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RAILWAY WAR INI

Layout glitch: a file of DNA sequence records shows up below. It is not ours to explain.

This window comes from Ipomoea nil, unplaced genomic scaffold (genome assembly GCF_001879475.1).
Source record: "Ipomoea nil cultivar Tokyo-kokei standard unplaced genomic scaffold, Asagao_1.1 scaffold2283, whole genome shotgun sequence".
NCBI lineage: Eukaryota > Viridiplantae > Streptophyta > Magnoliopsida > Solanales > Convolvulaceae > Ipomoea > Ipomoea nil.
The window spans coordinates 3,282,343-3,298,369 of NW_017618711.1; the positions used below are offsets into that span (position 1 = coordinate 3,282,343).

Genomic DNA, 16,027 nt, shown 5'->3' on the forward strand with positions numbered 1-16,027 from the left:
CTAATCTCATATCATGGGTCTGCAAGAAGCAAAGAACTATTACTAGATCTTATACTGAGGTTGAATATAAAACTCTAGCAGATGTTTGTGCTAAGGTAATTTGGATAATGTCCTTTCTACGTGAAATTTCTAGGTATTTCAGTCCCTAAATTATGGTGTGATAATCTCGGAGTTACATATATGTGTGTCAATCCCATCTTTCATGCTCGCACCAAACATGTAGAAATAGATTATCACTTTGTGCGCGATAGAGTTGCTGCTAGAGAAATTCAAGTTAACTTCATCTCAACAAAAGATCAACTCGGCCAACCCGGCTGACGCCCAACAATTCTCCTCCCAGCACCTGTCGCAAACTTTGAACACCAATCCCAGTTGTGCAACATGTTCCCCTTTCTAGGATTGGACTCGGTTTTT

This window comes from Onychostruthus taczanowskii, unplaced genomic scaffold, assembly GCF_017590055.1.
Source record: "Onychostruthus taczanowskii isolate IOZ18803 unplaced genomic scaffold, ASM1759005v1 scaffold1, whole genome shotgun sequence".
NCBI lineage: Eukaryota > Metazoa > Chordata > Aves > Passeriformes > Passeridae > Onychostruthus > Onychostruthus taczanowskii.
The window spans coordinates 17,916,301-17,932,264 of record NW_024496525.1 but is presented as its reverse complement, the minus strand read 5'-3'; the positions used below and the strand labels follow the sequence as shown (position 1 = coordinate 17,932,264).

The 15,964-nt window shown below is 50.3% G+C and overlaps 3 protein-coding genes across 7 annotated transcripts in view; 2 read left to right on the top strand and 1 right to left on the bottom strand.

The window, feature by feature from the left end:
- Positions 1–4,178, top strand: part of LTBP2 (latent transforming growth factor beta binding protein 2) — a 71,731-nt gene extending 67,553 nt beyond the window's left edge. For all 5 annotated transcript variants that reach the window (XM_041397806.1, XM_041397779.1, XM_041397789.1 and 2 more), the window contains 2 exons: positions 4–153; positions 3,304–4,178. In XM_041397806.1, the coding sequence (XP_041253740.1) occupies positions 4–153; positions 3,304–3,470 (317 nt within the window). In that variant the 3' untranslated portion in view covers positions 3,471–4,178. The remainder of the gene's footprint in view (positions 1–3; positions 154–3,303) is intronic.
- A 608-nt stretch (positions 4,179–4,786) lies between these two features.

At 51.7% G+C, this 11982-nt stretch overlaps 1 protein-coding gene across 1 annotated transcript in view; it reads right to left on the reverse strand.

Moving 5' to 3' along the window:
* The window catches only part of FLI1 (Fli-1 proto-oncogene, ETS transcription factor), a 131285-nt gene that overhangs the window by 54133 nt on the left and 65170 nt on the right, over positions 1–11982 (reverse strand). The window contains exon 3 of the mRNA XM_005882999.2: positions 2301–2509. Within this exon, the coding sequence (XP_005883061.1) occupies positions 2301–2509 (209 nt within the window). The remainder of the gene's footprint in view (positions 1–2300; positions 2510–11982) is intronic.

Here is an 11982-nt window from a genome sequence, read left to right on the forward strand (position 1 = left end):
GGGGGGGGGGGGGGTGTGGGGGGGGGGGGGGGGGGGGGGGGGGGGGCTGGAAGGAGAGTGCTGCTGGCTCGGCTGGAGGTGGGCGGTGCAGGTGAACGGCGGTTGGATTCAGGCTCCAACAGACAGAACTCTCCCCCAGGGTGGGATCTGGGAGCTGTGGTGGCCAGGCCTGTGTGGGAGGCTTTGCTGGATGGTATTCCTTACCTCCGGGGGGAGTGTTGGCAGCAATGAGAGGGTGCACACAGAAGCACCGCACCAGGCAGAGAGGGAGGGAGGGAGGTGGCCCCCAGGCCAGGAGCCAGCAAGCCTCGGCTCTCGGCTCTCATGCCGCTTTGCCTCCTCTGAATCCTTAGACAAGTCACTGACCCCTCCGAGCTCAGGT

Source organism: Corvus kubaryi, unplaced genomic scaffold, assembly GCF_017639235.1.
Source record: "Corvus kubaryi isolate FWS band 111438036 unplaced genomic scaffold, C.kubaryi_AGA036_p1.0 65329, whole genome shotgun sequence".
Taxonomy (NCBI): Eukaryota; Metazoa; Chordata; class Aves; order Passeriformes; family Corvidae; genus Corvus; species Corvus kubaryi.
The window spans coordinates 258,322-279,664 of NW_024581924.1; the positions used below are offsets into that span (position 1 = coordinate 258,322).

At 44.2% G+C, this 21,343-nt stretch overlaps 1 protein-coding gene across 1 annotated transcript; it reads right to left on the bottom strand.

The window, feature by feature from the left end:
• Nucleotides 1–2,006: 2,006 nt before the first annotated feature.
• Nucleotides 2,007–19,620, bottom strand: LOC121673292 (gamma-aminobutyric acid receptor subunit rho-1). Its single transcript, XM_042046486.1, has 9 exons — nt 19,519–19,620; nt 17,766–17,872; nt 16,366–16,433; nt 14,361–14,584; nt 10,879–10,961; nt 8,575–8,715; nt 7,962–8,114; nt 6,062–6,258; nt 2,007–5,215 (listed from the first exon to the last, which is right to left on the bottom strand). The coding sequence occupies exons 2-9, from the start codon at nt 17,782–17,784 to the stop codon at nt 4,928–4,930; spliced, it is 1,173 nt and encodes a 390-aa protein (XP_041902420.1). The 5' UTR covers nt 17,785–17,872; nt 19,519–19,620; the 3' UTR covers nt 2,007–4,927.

LEWISTON SECTION GOULO-41ARRIMAN AND 4ILLT-MOR GAN INTERESTS TO BATTLE FOR SUPREMACY. CENTER OF RICH TERRITORY Oregon Railway & Navigation Company Is Thought to Be About to Push the Extehsion of a Une. sY ASSOCIATED reUas. Lewiston, Idaho, Oct. a.-A party of Oregon Railway & Navigation company surveyors in charge of Engineer Jamieson, assistant to Engineer Kennedy, reached Evans Landing, six miles below Lewiston, yesterday. It is said the party will re stake the Lewiston-Riparia line, but En gineer Jamieson declined to make any statement: For some weeks the view has been gen erally held here that the Oregon Railway & Navigation was rapidly preparing to be gin work on the road at once and the ap pearance of the surveyors in the field is accepted as meaning that the work will soon be inaugurated. Recently the Ore gon Railroad & Navigation company has been advertising for laborers, presumably to work on this line, and a few days ago a right of way agent was sent over the line to perfect details. Much of the road is graded and in the past few years repeated efforts have been made by the Oregon Railroad & Nav igation company to complete the line. The Northern Pacific by pressure prevented a consummation of that purpose. Recently the Oregon, Washington & Idaho road, with a capital of $1,ooo,ooo, was organized to build the line and it is now believed the construction operations to be inaugu rated will be directed by that company on the Oregon Railroad & Navigation right of way. Riparia is a point on the Snake river in Washington, 6o miles west of Lewiston. Lewiston is at the junction of the Snake and Clearwater rivers, just on the Idaho Washington boundry line. In 1898-99 the Northern Pacific ex tended its Palonse branch to Lewiston, which is the center of a rich territory claimed both by the Gould-Harriman in terests-represented by the O. R. & N. and the Hill-Morgan interests-repre sented by the Northern Pacific. Prior to that time the O. R. & N. had controlled the trade of Lewiston and the Snake and C!earwater valleys by river boat from Riparia, a point on its main line, to Lewiston. Northern Pacific ag gression won this plum away to the rival interests. Now, apparently, the O. R. & N. is pre ,paring to battle for its possession. The region promises to be the theater of the most interesting railroad war in the West. CAUGHT UNDER AN ELEVATOR UMissoula Boy Lios Unoonscious as Re sult of an Accident. RPICIAL TO TIlE INTER MOUNTAIN, Missoula, Oct. a.-Neil Graham was caught under the elevator in the Hammond blodk yesterday evening and lies uncon scious. He is a2 years old and acted as elevator boy in the building. No reason can I,e given at this time as to how the accident occurred. Hlle is the son of Mrs. Graham, who re cently moved here from Billings. Yake to Go Into Business. SI'CCIAI. TO T.iE INTER MOUNTAIN. Missoula, Oct. a.-Bert Yake, a former conductor on the Rocky Mountain division of the Northern Pacific, is in town to lo. cate in business. It is the intention of Yake to leave railroading and devote his time to building up a local business here. ECZEMA The World's Greatest Skin Torture Many Iniants are Born with Eczema It's the Only Thing Some Folks Have Left When They Die THE ONLY INFALLIBLE CUBE IS CUTICURA It Is in the treatment of this most die. tressing of torturing and disfiguring skin and scalp humours, with loss of hair, that the Cuticura remedies have achieved their greatest success. Origi. aI in composition, sclentifically com. pounded, absolutely pure, unchangeable in any climate, always ready, and agree. able to the most dilicate, they present to those suflering from Eczema the most successful curativeof modern times. We know that this willbe considered strong language by those acquainted with the character and obstinacy of the disease under consideration, but it is justified by innumerable successes where all the remedies and methods in vogue have failed to cure, and, in many cases, to elieove, even. The first step In the treatment of the chronio forms is to remove the scales and crusts and soften the skin, by warm baths with Cuticura Soap. The scatp, ears, elbows, hands, ankles and feet will require frequently a thorough soaking In order to penetrate the thickened skin and crusts with which these parts are often covered.. Dry carefully, and ap ply' Cutlcura Ointment, lightly at first, and where advisable spread it on pieces of soft cloth and bind in place, Take the Resolvent, pills or liquid, in medium doses. Do not use cold water in bath. ing, and avoid cold, raw winds. N J)., Xqr" L1 gfbto: t - ACROSS CONTINENT FOR THE FUN OF IT MAINE COUPLE HAVE ARRIVED IN C GREAT FALLS AND WALKED ALL THE WAY. WIFE ONCE HAD CONSUMPTION Physicians Advised That She Go West F and Although Wealthy, the Two Walked All the Way. Great Falls, Oct. 2.-Having walked, in four years, from Portland, Me., to this city. Mr. and Mrs. C. E. Berrett have about decided to make their home here. They have begun negotiations with the Townsite company and with one or two real estate agents for the purchase of lots for a home that they expect to erect here, and if they should not alter their plans by spring on account of the condition of Mrs. Barrett's health they will remain here. They are now occupying a rented home in Boston Heights and hlave ceased their tramping until spring. She Had Consumption. In June, z8gg, Mr and Mrs. Barrett, who were then wealthy residents of Port land, Me., were informed by their phy sician that Mrs. Barrett had consumption and could not live a year in that climate. I The physician recommended that they go to Colorado, and they did so, but Mrs. Barrett became no better. She was home I sick and they returned to Portland, and the physician then advised them to start on a walking tour of the mountain re sorts of New England. -They did so, walking for a month, and so great wts the improvement in Mrs. Barrett's health that they decided to con tinue walking until she should have com pletely recovered, if such a result were possible. Across the Continent. Mr. Barrett disposed of all his Inter ests, and they began to walk across the continent, continuing that year until Octo ber, when they stopped for the year In I.arrisburg, Pa. The next spring they resumed their journey and have beea walking ever since during good weather. When they reached Omaha, in June last, r. they intended to swing south, but were advised by physicians not to do so, and decided to come north. d They continued walking until they e reached Alliance, Neb., and then, for the *r first time since they had started, they n boarded a train, as a baby had arrived . during their several weeks' sojourn in l Alliance. The child lived only a few days. Mrs. Barrett was advised against continuing their walk, and they rode to e the Yellowstone National park, where e they spent five weeks. After leaving t. the park they returned by train to Bill ings. Six Weeks' Tramp. They there decided to resume their - tramp and for the past six weeks they have been walking across the country be tween Billings and this city. t Since they left Billings there las been id steady improvement in Mrs. Barrett's I. health, and they now believe that she has entirely recovered. She feels better than )r she has ever felt before, and both at e tribute the improvement to the Montana ,t climate. They fear to venture any further at e- this season, and will remain here until spring. If, by that time, Mrs. Barrett's health is still good, t..cy will remain here, for they have found no other climate that has been so beneficial to her. t Live in a Tent. "' In traveling Mr. and Mrs. Barrett have o one pack horse, carrying a very light tent is and a small supply of clothing and pro visions. In the Eastern states they car Srie.l with them nothing but a tent and roll of blankets, but in the sparsely settled re gion it is necessary for them to have a pack horse. They have with them four trunks, which they send by freight from one pint to another, and if it becomes necessary to purchase any clothing, they do so at the small towns through which they pass before reaching the destination of their trunks. CATS ON "JACK SHEPARD RANCH" ARE TIMOROUS Had Never Seen a Woman and So Took to Flight When Some Ladies Visited the Rgnoh. Victor, Oct. a.-Crusty old bachelors will read with some eclat, perhaps, a coin cidence, as it were, which exists on the "Jack Shepard ranch," about five miles from Victor. Felines are by no means scarce on this ranch, but what may appear strange is the fact that a man cannot ap proach one of them within so feet. Asked regarding this unusual phenomena (for do. mestic cats are as a rule quite tame), Mr. Tom Broderick, manager of the ranch, tells it thusly: "No one man had a better or wider ac quaintance in Montana than Jack Shepard, the owner of these 800 acres of fine farm ing land, and when he died their was uni versal regret on every hand. The editors of the state can testify to Mr. Shepard's prodigality as a host, for many of them he entertained on his vast range on the Bitter Root in days gone by. As you know Mr. Shepard was a confirmed bachelor and he had no women on or about the place. "But after his death several ladies drove out here to take some observations of 'such an unlikely habitation.' I believe you expressed surprise about the timidity of our cats. Well, they were never like that until the ladies visited the ranch, when every cat on the place took to the woods, and it was some time before two of them returned, and now our cats and kittens seem to be frightened at everyone." WVhen Mr. Broderick was asked by an Inter Mountain man hi those lady visitors were so homely as all that, he failed to ap preciate the joke that way, saying they were as good-looking as the average Mon tana beauty, "only they were the first women the cats had ever seen atnd the felines didn't know what to make of them." Reports of Referees, I'V.CIAL. 'TO TllS INTER MOUNTAIN. Helena, Oct. a.-Reports from three referees in bankruptcy, S. A, Ballait of Helena, Thomas Campbell of Butte and Henry A. Ferth of Billings, show 36 cases filed. Campbell giver to cases in his city, Firth three' cases In Billings, while Bal lait gives 14 cases for Helena, for the past six 8moPths '''* FIRE FIGHTERS HAYE CLOSED MEETING CHIEF SANGER OF BUTTE IS THE I PRESIDENT OF THE STATE ASSOCIATION. MENTRUM IS A DIRECTOR 6 Full List of Officers and Closing Pro ceedings of the ,Montana Fire Fighters. SRI':CIAL TO TtlE INTER MOUtNTAIN. Great Falls, Oct. a.--After a most en joyable session, which has lasted the PETER SANGBR Of Butte, Elected PreJsdent of the Slate Firemen's Association. greater part of the week, the State Asso clation of Firemen adjourned today to meet next year In Butte. The delegates GEORGE L. LAPP, Of Buttlle, Treasurer of Slate Firemen's L Association. wound up their business at a brief meet ing today and are now departing for their homes. At last evening's session of the asso elation, Butte was chosen unanimously as the place of meeting in s9o4, and the fol CIIIEF MENTRUM Of Anaconda, Director of the Slate Fire men's Association. lowing officers were elected for the en suing year: President-Peter Sanger, Butte. Secretary-Joseph Boos, Butte. Treasurer-George Lapp, Butte. Directors-Patrick Cleary of Butte, Chief Day of Helena and Chief Mcntrumn of Anaconda. NEARLY READY FOR JURORS Testimony for Defense in the Kinahan Trial at Glendive. SPI'IAi. TO T'.e INTIER MOtNNTAIJ . Glendive, Oct. 2.-At the trial of John Kinahan before Judge Loud yesterday only one witness was offered by the de fense. This was John Carlson, section foreman, who testified that he saw Kina han walking westward on the morning of August 2a. The testimony of Mrs. Marleson, who was too ill to attend court, was allowed to go on record. In this she testified to Kinahan having breakfasted at the section house the morning of August Is. Arguments are being made today and it is expected the case will go to the jury late this afternoon, NICK WYNNE IS WANTED He Is Heir to an Estate of $4,000 Back in Clarinda, Iowa. sPe.('IAL TO THE INTIR MOUN.AIN. Hamilton, Oct. a.-Information has come from Clarinda, Is., that the relatives of N. C. Wynne are anxious to obtain in formation regarding his whereabouts. Nick Wynne, as he is familiarly called, was last seen here about two months ago, At that time he stated he was going into the Big Hole country to work in the hay fields, thence to Butte, But so far noth ing more has been heard of him. His father has died and an estate of $4,000 is awaiting him in Iowa. BAPTIST SESSIONS AT GARDEN CITY FORMER GOVERNOR LESLIE HAS BEEN ELECTED MODERATOR AND 18 PRESIOING. FROCEEDINGS FOR TODAY Address by C. B. Woody on Evangelis tic Work Is the Feature of the Offioial Program. MtI''IAL TO TIlE INTER MoI'NTAIN. !lissoula, Oct. a.-Under the direction of F:orter Governor I.eslie, who was re elected moderator yesterday, the ast an nuttal meeting of the 'Montana Baptist asso iatilon began its second day's session in the local Baptist church today. Following is today's program: )cevotional services read by Rev. W. R. Rickman. Report of coummittee on Sul day'choolus, John W Wa';tlde. Report of colmmittee of primary department, Mrs. John W. Eddy. Report of committee on state of religion in the churches and in the state. Rev. F. A. Agar. Address by l)r. C A. A. Woody on evangelistic work in our churches, followed by discussion. Delegates in attendance at the session are: Rev. A. F. Chapman, Bell; Rev. C. B. Miller, Ilillings; Rev. M. I.. Rickman, J, . .Maltderville and wife, E. Ilowe, Bozemat; Rev. J. E. Noftsinger and wife, Roy I:Foot aul wife, Prof. I. I. Foote and wife, Mrs. C. Pierce, Butte; A. II. BIurch, Mr. and Mrs. Odell, Corvallis; Rev. C. ;. Scott, Rev. F. A. Agar, Mrs. ('. 11. Chas.e, Mrs. Henry Webber, Great Ialls; Mrs. H. B. L.ozonhy, Rev. William Rickman, liat ilton; 1Rev. J. F. McNamee, Rev. I.. G. Clark, Rev. P. Leslie, John W. Wade, Mrs. L. MclElroy, Mrs. F'. Ilrynl, Helenn. At one of yesterday's sessions Rev. I.. G. Clark of Helena, in a p:aper on the statell missions, said: "Fourteen ministers in the state cared for 16 churches and eight out stationlt. Number received into the church, 11t by ,iPaptism: IS1 otherwise. Value of church property, $S63,ooo, with an indebltednes of $1o,noo. Total expenses for the year closing August 31, 190o., $15,884. Total benClicence, $994." Ilt addition to Rev. I)r. Seymour of Philadelphia, representing the American Baptist Publication society there are in at tendance: Miss Mary G. Burdette of Chi cago, represenltiltg tile wollan's oard of home missions; Rev. C. A. Woody of the Home Mission society and Rev. Frank Peterson of .linneapolis, representing the Forcignt Missionary society. JUDGE WALKER IS IT HELENA JURIST IS THE VICTIM OF BOLD HIGHWAY*MAN-WATCH RETURNED TO HIM. SPECIAI. TO TllI INTER MOUNTAIN. Hfelena, QOct a.-Judge Edward S. Walllr ~0da hed. up last night by two men on East Breckinridge street. F As the judge was walking near the Sev enth ward fire station two men emerged fromt an alley atnd held him up, going through his pockets. They did not secure any mtoney, but took his gold watch. The watch was thanded back after an exasmination. SCANDINAVIANS ARE TO CONVENE IN MISSOULA .'tP' 'IAI. To TI. I' NTER Mt I'N AItt M iss.oula, Oct. 2.--'lhe annual mee ting of the Scandinavians of Idaho, Washingtun "and Montana will meet in tlhis city tomor row. It is expected there will be a5 dele gates here from the three states. The meeting will last two days. A musical pro gram and other forms of enltcrtaiitnment have been provided. BOZEMAN EXHIBIT IS READY Will Be Forwarded to Helena Within Next Few Days. SPEI('AIL TO TIl1E I N'~EI MOIrNT2AI N. lItozeman, Oct. a.-Th'l'e educationul ex hiblit from this county is comnplete ;and1 will be forwarded to Helena within a day or two. Thile exhibits have been prelared by the hortculttral, domestic science, agri cultural, engineering and biological depart inents of the college, and are quite exten sive. The agricultural show will include graoses, grains, bulletins, outlines of work and a complete dairy exhibit. October o will be BIozeman day at the fair and Ilozeman residents will attend in large numbters. TREVAILLE DIVORCE CASE She Gets Residence and He Retains Re mainder of Propenty. SP:( IAl T TO THEl IN ti.t MOUNTAIN. 1lissoula, ()ct. T.- he divorce case ,o Mdrs. Trevaile Atgainslt T'on Trevaille has bee, set tied. .Mrs. ''revaille gets the residence 1n .Mis itnula vained at $J,0oo. Mr. 'i'revante retalls the ranch near Stevensville and the remainder of the property. and is released from the pay. rentt of monthly alimony. Asks a New Trial. ,PEt tAL 'fO Til K INTV.I MO2JNTAIN. Great Falls, Oct. a.-l.ewis Roalswick, through his attorneys, filed notice for a new trial in the case of Roalswick against 'the Tribune and Hf. 1. Mitchell. One of the reasons for demanding a new trial is that new evidence has been discovered;' also misconduct on the part of the jury while the trial was pending, miall babies quickly grow to large babies when fed on Mel. lin's Food.' Mellin's Food furnishes material for growth. Asampl oef MDlllI's Food costs you nothing Put the asking, Wll you not then als fOt It for your baby's sake M3iYIN'I VFO CO,, BOITON, MAI. Anheuser-Busch The wonderful progress of this Association Is shown by the following table of sales: 8,000 Barrels sold in 1865. 18,000 Barrels sold in 1870. 131,035 Barrels sold in 1880. 702,075 Barrels sold in 1890. 939,768 Barrels sold in 1900. 1,109,315 Barrels sold in 1902. .Largest Brewery in the World Ormdern prromplly filled by 0. CHEVRIER. Wholesale Dealer, Butte. CRUSHED BY ENGINE WILLIAM KENT, A PROMINENT GAL LATIN COUNTY RANCHER, FATALLY INJURED. still ' i. I n Till' INTI'R MA t I'51AIN, ||OZeIttt, (l t. .. Iront tlluiter the delris oif a huge traction llllnglne which had fallen on hit, W\Villiani l.Kent, a prominent ranch:ler of this countly, res.idig on dihtile creek, was extricatedt oily t, dtie a few hours later. The accidtent htappened Wednesdtlay and Mr. Kent died yestertday. lhe leaves' a widow andl a large family. le has beenl an lhonore,. citizenl oif the toutll for itanly years. tMr. Kent on Wedntesiday was mIoving his threshingl outlil, usitg a I tralcliotl engine for the purpose. In going iup a hill it was found tha Ithe train of vehichles cearrietd be hind the entgine was tou hleavy. An at tempt was iimade to turn the engine. The huge affair toppled over and fell directly on Mr. Kent. Several of the steaml pipes broke andl the escllapilng stealll shcaldcd him h:lly. With fleslh dropping fromt his I.ies, Ibrtke.n and crushed. Mr. Kent was extricated, but lhe was teynttId human aid. NEWEST "KNOCK-I0U" Is Administered by Drugging the Cigar After Asking For a Light. A new type of "kilink-ot nt' aill is abroad iin Philade.lphia. lie does ilt drugt tile liqauor of his itllenlcn l vicltiml, 1h1 il el ploys a methodl with cln4iratively little risk to it. le Itries ti, producldte stupor lthrough thel mitdiutn of a cigar. 'lThe police have not yet receivedl iny complaint about this i.itilender, which is taken as evildnce tl ht he hais lnt tbet'' ill the city lonng. (aptain of I)etectivesv Mil Icr was inlcredllouits wlhen tlhe iew "kllnock. outi'" plan was explained tI him, btil when tliassred that a stralger had tried to work sucth a "galnic" oi a well known 'hiladel phian on Market street latie 'llTday tight his smile of dollubt disappe(ared. Thlie latest atcisit ,ioll I, the power lhal prey i ls a tl1, slender uau, wilth a ,anly m.lstachli t. li is well th.aceld. iIe picks out : tmall witi a cigar, wail.ts until hi,s i te'ndtle victim reaches, a dark .pit and then applrotachelts hi m with alt Ipology ;aill a tIti lith request for a light. In his right hulald helhl betwei his third all little linkgers is Stlilly bul contio aini:lig siI(ne powetrful :airc colic. The intemid victim proffers his. sntlk itg weed andl the othller acepts it wilt his right hand andl lights his cigar. While' hulling it he dexhtertsly lpresses the' far lend against tihe needletl of hthe ctncraledel hurlt atll when hi e l is sure that lith pitinl is penetratingi h theil eigur, s.qtl''ze' his igelrs togethe.l r allld the ligar is in collditioni to deprive itsl owntr of his senses. 'Then, all er the prelense otf assisitilg his victit , the i "kinock inti" i' u ta defily igoes through the un ntscliltt nullll's pot.ket's. The initres'ito w, ltl I'he that the victitm had lieni oviercoetlt Iy hliartl disausi' or hald suecuntibed to apoplexy. The persaonll wiho itenl.cuntere thlis Inew type of "knock'out'" t mtan iTuesdty night fortittiately sulspecteld notlething was wrong and asked lihe fellow what he had in his handllr. 'h' stranger nttiuiled a reply a.ltd hurried awa). "1 followed the n1an biut he escapeid mtte anld so I waited in a cornelr i or ta car. While there who shhioitd coe along but the very ftllow, and I eterntilned to try to veriny iy utispi'ionei. lie apparently did not recognize mie, for he politely asked tie for a light, ait the a..ie tite pro dlucing a fresh cigar. I grabbed his right handi ani discovered that he had a snmall hlypodermic syringe wit It a small bulb lt tiachmetnt ili his paini. hI' dashed across the street and esecaped." -,l'hiladelphii Press. TO ISSUE BONDS FOR SCHOOL Il'l;I IAl TO' Till INI lEN MO'NTi AIN. Forsyth, Oct. ,--At the school election held yesterday it was voted unanimotslly to issue hIoidls in the suim of $3,5oo for the erection of a school building in the town of Roschud. Thirty-seven votes were cast, al, for the bond issue. Benbow Airship. SIT'A( IAl, TO TillH INTl'let MOU"I'NAIN. Red lodge, Oct. a.--A telegram has been received by George W. Peirson, see retary of the American Aerial Navigationl company, in this city that the final an] authoritative test would he made with the Benhow airship at the Carl Meyer hallon farm In Frankfort, N. Y., next Monday. IMatt Longa Injured. SPVl'IAl. 'l) TEill INfV.a MOUNTAIN, Red l.odge, Oct. a.--Word was brought to this city last night that Matt Longa, a rancher living 16 miles below this city, was thrown from a load of oats and sus. tained injuries which may prove fatal. Rosebud's Tax List. Forsyth, Oct, a.-Rosebud's tax list for the year has been conmpleted and is now in the hands of the treasurer. 'I'he valuation of tile property of the cotity is $4,449,807. RE9IEMT, Some day when you miss iNse, perhaps, You will think of the horrid old days, When I fussed, and fietted and Irowned; In the wickedest kind of ways;, And you'll sigh a dear 4ttle 4lglh I'd rather think it was Irief; But I shouldn't blame y)'i one bit For a sly little bit of relief. -National Magazine. CAVALRY ON MARCH TROOP A OF THE THIRD STOPS AT GREAT FALLS ON ITS WAY NORTH. Great F1alls, Oct. a. The firt troop of cavalry to lie seen in ;rilat Falls in quile a Intnlllr of )ears, otIheri than Ihose passI - ing thrlough by rail, arrived ilni the city yesterdaly fttl'irnoou alI is IInow ciampedI just west of the M.lnt ;lla Central pas enllger de(plll blewen I hal anl the river. 'IThe coumIn:i is T'IeInp A, Third Tnited Stales cavalry, iand is ill chiarge of Cap lain Conrad. The trI ilp is on its return lmarch to Fort Assinnibim, frmi Ithe Yellowsti. e Na'tional park, where it ha;s lee on duty sinlce last Jlune andl h:as Ibeel iI days (i i the road, two of which were spent ill It ena. The connanaml will remain here all lay, for Ilthe lpurplse f givill the mellln lln hlorses a rest, and will Irave early Satlltlldy mrlninog for l ort Assiihuoilinc. FERGUS STILL LEADS IN GOLD PRODUCTION I'lI IL. TO Illi II IIH Mill'NITAIN. leleuna, (lct. I. -Th total alount of gold receiveil at tlie I hltied States assay offlice for the month ii f September was $.75..55. 1s, showinlg a11 increasei for l0tn. of $.17~55.4o. Th'le recordls show an itn creiase froml tle states of I laiho, Mointana and British (I'limhlia. As ito Monltanall counlliet, lerguin still lilads anid shows the largest illncreas, its u'Littplt allllltinlillg lto $lla,tl.'457. The're was a failling off in the stales of aslhingtL n anid lrega ail nll Il ls the Northwest territory. Mlitlana's shaire of the suI total of the lstates t e lltionlled it $1B8,.utl. .t, CLEANING UP WOOL MARKET alY AHN4I'IA 'll PRI( Nh, Ranker ('ity, (Ire., (let. :.--A Ilbaont wool tlorm putllrc.llhasel lo,ooo polullsl nof woil lhere e.tellrday at priers rangingiiui front .o centsl to i eIlts. . I his is about half the wold now on Iaid in the local lir;irket, With the cloiplelt tiun of Ilhis transact.oll :abiout all lthe wool in c.llOerII (lregoni will lihave been closedl out. TWO IDAHO MINERS INJURED MY ASiii' IA.I'.l l ni t'ti M, Wallace, Idahola, ('t. a.-While two milners in the Moorning Mine at Mulllan, Idaho, awree drilliing this afternoion, after I blast, their drills pierced one of the charges of gianlt piowlder, which hl.ad failed to go oli :atll xplod'tld it. Thi'e 1tet, J. Iane atnid F. I'Iellany, were seriously injuredl. SAYS HIS WIFE HAS ELOPED I'.iEIAI. 1i ilt1 : I NI it MAiiiiN'rAIN. IMlirs.tilia, ()Ict. .---Justice I layes wat appel-aled to last night by Jat.es J, Kanie, a woodhauler, resuiding in Iit yet' cianyon. Kane claiiming that hi wife hald clopedr with a man named Franii I k Jacksonh Kane wantis the couple alrrested, Mr, atd Mrs. Kne have blee niarried .I yeiars. Mr. Business Man... * Did it ever occur to you that there was a possibility of your blocking your own success? Don't you know that about 2 of the printed matter that Ross out has a deterent ef fect and loses you business instead of making it? Here is a good, clean, lively, business-gctting kind, that, on account of its excellence, brings busi ness -- Blank Books that open flat and increase the years of book - keepers dainty things in printing such as you haven't had before-spcial things that no one lse hcan make for you. That: is where we come in. Inter Mountain Job Dept. r qh.